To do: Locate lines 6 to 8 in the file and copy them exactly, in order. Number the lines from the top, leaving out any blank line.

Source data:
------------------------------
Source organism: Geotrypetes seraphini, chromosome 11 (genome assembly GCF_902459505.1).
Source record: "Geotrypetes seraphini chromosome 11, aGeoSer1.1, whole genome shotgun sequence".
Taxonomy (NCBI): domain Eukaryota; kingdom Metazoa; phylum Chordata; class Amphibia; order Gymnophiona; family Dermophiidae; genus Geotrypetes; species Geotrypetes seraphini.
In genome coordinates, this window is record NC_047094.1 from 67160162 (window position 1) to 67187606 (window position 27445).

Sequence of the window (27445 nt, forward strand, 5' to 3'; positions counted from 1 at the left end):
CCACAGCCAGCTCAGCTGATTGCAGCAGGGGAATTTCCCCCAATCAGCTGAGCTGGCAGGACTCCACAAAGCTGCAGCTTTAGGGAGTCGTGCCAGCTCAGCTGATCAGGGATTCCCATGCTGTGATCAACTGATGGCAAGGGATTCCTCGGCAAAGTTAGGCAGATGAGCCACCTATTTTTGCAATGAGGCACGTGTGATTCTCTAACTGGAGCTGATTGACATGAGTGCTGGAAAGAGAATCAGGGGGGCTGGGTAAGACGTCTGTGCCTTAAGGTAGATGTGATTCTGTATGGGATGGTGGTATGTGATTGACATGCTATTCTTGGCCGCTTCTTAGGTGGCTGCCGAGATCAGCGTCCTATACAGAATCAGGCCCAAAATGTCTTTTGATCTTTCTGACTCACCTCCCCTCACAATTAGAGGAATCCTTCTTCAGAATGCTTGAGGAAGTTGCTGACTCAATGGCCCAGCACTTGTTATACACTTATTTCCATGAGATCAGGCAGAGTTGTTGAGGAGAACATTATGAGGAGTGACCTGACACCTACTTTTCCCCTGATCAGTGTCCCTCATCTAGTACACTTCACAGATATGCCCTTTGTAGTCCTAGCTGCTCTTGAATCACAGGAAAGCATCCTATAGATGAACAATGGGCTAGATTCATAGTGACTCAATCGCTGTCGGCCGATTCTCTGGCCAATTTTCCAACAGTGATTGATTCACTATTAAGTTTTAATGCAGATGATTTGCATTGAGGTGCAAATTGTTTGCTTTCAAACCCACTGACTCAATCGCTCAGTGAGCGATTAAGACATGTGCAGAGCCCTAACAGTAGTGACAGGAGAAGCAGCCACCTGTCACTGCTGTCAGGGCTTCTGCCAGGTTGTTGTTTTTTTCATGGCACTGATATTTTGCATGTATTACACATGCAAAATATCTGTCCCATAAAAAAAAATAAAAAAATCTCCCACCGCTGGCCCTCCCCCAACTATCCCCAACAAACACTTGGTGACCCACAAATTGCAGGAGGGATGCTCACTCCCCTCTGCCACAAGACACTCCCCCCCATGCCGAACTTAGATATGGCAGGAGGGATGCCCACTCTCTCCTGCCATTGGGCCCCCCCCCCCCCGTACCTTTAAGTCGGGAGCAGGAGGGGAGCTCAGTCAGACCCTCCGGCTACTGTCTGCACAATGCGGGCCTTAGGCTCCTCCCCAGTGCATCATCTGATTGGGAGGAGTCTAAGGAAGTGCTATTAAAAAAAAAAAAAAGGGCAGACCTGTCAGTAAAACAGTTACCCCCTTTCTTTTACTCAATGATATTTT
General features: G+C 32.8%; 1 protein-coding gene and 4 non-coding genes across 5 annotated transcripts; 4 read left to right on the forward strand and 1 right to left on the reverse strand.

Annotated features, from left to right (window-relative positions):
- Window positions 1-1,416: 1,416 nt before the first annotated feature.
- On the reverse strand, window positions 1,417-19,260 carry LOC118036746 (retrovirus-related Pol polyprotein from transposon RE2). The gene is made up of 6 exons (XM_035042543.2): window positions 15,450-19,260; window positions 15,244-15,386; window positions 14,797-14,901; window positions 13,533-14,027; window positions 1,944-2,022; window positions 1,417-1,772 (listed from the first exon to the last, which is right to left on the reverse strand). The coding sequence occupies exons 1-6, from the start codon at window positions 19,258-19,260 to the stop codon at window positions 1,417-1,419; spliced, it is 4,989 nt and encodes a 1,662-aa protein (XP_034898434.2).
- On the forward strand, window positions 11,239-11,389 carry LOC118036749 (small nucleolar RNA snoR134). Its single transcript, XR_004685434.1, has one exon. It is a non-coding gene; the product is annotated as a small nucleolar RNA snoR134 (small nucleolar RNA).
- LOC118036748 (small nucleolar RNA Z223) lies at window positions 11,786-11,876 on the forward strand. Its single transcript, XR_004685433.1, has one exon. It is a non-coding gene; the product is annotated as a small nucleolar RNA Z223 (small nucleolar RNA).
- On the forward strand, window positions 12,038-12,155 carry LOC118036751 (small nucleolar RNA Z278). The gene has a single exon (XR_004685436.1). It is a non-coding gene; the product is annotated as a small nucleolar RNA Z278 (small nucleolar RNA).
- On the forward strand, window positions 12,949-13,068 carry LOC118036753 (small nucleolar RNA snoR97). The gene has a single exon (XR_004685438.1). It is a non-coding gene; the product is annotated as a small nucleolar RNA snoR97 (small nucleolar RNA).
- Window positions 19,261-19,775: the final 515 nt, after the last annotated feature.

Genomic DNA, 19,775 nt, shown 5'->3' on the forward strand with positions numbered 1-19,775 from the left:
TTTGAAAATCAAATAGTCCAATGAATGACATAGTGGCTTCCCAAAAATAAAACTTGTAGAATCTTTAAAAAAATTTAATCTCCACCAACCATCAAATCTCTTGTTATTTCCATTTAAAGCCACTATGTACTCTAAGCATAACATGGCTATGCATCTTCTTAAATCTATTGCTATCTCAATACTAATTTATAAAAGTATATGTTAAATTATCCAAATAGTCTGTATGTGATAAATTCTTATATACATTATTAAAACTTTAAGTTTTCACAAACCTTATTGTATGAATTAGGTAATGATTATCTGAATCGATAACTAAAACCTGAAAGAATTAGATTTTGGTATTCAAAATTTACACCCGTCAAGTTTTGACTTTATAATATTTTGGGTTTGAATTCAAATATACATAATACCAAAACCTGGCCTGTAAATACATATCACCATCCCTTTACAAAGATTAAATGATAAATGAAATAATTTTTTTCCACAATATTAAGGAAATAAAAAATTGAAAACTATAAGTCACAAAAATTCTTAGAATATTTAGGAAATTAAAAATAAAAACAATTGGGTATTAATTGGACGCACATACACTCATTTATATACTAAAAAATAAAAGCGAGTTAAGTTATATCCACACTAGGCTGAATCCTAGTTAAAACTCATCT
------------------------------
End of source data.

CCACAGCCAGCTCAGCTGATTGCAGCAGGGGAATTTCCCCCAATCAGCTGAGCTGGCAGGACTCCACAAAGCTGCAGCTTTAGGGAGTCGTGCCAGCTCAGCTGATCAGGGATTCCCATGCTGTGATCAACTGATGGCAAGGGATTCCTCGGCAAAGTTAGGCAGATGAGCCACCTATTTTTGCAATGAGGCACGTGTGATTCTCTAACTGGAGCTGATTGACATGAGTGCTGGAAAGAGAATCAGGGGGGCTGGGTAAGACGTCTGTGCCTTAAGGTAGATGTGATTCTGTATGGGATGGTGGTATGTGATTGACATGCTATTCTTGGCCGCTTCTTAGGTGGCTGCCGAGATCAGCGTCCTATACAGAATCAGGCCCAAAATGTCTTTTGATCTTTCTGACTCACCTCCCCTCACAATTAGAGGAATCCTTCTTCAGAATGCTTGAGGAAGTTGCTGACTCAATGGCCCAGCACTTGTTATACACTTATTTCCATGAGATCAGGCAGAGTTGTTGAGGAGAACATTATGAGGAGTGACCTGACACCTACTTTTCCCCTGATCAGTGTCCCTCATCTAGTACACTTCACAGATATGCCCTTTGTAGTCCTAGCTGCTCTTGAATCACAGGAAAGCATCCTATAGATGAACAATGGGCTAGATTCATAGTGACTCAATCGCTGTCGGCCGATTCTCTGGCCAATTTTCCAACAGTGATTGATTCACTATTAAGTTTTAATGCAGATGATTTGCATTGAGGTGCAAATTGTTTGCTTTCAAACCCACTGACTCAATCGCTCAGTGAGCGATTAAGACATGTGCAGAGCCCTAACAGTAGTGACAGGAGAAGCAGCCACCTGTCACTGCTGTCAGGGCTTCTGCCAGGTTGTTGTTTTTTTCATGGCACTGATATTTTGCATGTATTACACATGCAAAATATCTGTCCCATAAAAAAAAATAAAAAAATCTCCCACCGCTGGCCCTCCCCCAACTATCCCCAACAAACACTTGGTGACCCACAAATTGCAGGAGGGATGCTCACTCCCCTCTGCCACAAGACACTCCCCCCCATGCCGAACTTAGATATGGCAGGAGGGATGCCCACTCTCTCCTGCCATTGGGCCCCCCCCCCCCCGTACCTTTAAGTCGGGAGCAGGAGGGGAGCTCAGTCAGACCCTCCGGCTACTGTCTGCACAATGCGGGCCTTAGGCTCCTCCCCAGTGCATCATCTGATTGGGAGGAGTCTAAGGAAGTGCTATTAAAAAAAAAAAAAAGGGCAGACCTGTCAGTAAAACAGTTACCCCCTTTCTTTTACTCAATGATATTTT
General features: G+C 32.8%; 1 protein-coding gene and 4 non-coding genes across 5 annotated transcripts; 4 read left to right on the forward strand and 1 right to left on the reverse strand.

Annotated features, from left to right (window-relative positions):